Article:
Not a day goes by that we aren't bombarded by advertisements for a new yogurt, a new pill or a new supplement with probiotics in it, informing us that probiotics can improve colon health, make us more regular, enhance our immune system and help prevent infections. Can a supplement containing probiotics really do all these things? And can they do the same for our avian friends?
First, we need to know what exactly probiotics are. Probiotics are strains of live microorganisms that are naturally found inside of animals and birds that are considered beneficial to their host, when provided in adequate amounts. Almost all probiotics are bacterial; however, sometimes certain yeast isolates are also used as probiotics.
The intestinal tract of humans and animals is filled with billions and billions of bacteria that are necessary for normal digestion. It may be surprising to some of my readers to learn that not all bacteria are bad or dangerous. Those organisms colonizing the intestinal tract are not only supposed to be there, but are vital to normal digestion.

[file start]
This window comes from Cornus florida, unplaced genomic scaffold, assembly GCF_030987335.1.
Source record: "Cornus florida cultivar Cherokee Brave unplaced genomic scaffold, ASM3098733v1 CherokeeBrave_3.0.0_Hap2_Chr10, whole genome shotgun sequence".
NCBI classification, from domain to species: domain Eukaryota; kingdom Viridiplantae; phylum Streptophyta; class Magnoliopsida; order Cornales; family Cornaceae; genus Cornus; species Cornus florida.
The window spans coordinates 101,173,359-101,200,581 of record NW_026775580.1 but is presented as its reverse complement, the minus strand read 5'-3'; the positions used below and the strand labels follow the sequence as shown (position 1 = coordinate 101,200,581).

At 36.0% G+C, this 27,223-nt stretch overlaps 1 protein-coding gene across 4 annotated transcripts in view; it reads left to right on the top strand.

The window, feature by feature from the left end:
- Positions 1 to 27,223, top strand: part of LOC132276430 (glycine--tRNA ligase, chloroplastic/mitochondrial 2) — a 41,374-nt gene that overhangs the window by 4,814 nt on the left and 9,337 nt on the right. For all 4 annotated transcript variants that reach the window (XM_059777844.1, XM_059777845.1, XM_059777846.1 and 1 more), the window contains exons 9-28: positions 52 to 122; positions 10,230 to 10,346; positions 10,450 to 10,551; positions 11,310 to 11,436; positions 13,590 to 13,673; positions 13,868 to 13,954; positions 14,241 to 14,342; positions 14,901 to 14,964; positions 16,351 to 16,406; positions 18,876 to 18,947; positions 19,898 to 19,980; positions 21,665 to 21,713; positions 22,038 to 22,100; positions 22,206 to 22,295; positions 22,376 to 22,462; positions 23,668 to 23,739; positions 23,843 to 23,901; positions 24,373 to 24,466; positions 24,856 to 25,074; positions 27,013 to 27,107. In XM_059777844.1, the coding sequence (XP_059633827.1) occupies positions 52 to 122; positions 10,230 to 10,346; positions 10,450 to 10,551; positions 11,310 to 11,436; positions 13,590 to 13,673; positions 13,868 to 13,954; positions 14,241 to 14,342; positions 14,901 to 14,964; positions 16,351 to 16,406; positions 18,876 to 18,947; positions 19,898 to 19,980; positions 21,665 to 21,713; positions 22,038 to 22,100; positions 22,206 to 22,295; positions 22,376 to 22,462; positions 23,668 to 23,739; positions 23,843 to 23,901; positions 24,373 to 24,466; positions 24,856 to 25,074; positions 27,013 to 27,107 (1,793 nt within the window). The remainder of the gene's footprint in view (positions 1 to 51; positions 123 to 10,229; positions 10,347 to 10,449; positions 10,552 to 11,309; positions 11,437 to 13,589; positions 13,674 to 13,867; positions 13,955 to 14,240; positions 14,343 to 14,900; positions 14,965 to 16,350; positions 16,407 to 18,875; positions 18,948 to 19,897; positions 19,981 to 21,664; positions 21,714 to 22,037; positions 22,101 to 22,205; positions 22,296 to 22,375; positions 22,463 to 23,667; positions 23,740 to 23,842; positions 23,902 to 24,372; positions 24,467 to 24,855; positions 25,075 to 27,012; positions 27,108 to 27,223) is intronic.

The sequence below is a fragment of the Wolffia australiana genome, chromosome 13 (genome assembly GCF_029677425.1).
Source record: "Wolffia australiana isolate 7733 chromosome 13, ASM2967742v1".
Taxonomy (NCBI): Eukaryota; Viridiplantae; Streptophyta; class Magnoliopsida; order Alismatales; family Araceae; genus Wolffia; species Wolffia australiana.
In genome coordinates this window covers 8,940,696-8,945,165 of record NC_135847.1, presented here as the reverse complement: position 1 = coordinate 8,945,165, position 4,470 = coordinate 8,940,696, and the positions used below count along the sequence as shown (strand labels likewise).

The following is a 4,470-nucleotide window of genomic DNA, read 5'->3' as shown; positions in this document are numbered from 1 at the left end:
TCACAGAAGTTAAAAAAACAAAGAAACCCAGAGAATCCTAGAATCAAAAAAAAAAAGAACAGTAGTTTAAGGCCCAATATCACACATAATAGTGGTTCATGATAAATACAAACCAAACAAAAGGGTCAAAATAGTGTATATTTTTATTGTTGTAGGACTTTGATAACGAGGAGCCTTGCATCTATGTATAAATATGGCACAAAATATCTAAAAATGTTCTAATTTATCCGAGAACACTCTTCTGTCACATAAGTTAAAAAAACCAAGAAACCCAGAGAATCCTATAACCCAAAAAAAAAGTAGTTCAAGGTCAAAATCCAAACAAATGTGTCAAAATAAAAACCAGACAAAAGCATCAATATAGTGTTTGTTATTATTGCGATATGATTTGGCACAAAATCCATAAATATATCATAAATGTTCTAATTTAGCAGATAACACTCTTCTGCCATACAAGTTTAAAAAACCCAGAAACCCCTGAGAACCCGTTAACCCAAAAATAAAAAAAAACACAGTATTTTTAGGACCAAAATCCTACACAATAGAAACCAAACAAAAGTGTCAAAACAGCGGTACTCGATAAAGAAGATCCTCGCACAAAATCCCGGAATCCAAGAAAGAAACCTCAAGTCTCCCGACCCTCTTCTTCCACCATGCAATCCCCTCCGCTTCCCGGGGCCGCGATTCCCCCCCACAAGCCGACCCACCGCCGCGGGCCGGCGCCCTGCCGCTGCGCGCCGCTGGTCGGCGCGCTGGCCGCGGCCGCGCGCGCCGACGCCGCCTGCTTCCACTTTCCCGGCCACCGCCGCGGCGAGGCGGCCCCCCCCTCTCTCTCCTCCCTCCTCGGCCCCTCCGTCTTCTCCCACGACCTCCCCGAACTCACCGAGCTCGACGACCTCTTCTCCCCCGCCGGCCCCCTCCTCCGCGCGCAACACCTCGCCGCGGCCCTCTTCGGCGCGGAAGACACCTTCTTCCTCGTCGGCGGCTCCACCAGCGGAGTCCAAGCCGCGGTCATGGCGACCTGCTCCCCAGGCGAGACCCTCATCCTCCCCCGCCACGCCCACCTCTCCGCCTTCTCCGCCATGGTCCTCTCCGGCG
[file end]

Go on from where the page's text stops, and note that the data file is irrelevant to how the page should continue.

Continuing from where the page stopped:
Bad bacteria are also called pathogenic, or disease-causing bacteria. Some bacteria are called opportunistic, meaning that they may or may not cause disease, depending on certain conditions.
Problems may occur when the balance of good bacteria is disrupted by other microorganisms, including some yeast or protozoal organisms, bad bacteria causing infection or from viral infections. There can be pathogenic bacteria or opportunistic bacteria in the intestinal tract that are not in great enough numbers to cause disease. However, if the "good" bacteria are destroyed or reduced in number (from antibiotic therapy, for example, which may kill off "good" bacteria as well as pathogens and opportunistic bacteria during treatment) then problems may develop.
The theory is that "good" bacteria are very helpful in competing with "bad" bacteria, perhaps preventing them from gaining a foothold and then setting up housekeeping in the gastrointestinal (GI) tract. It is also thought that probiotics may have some positive impact on stimulating the immune system.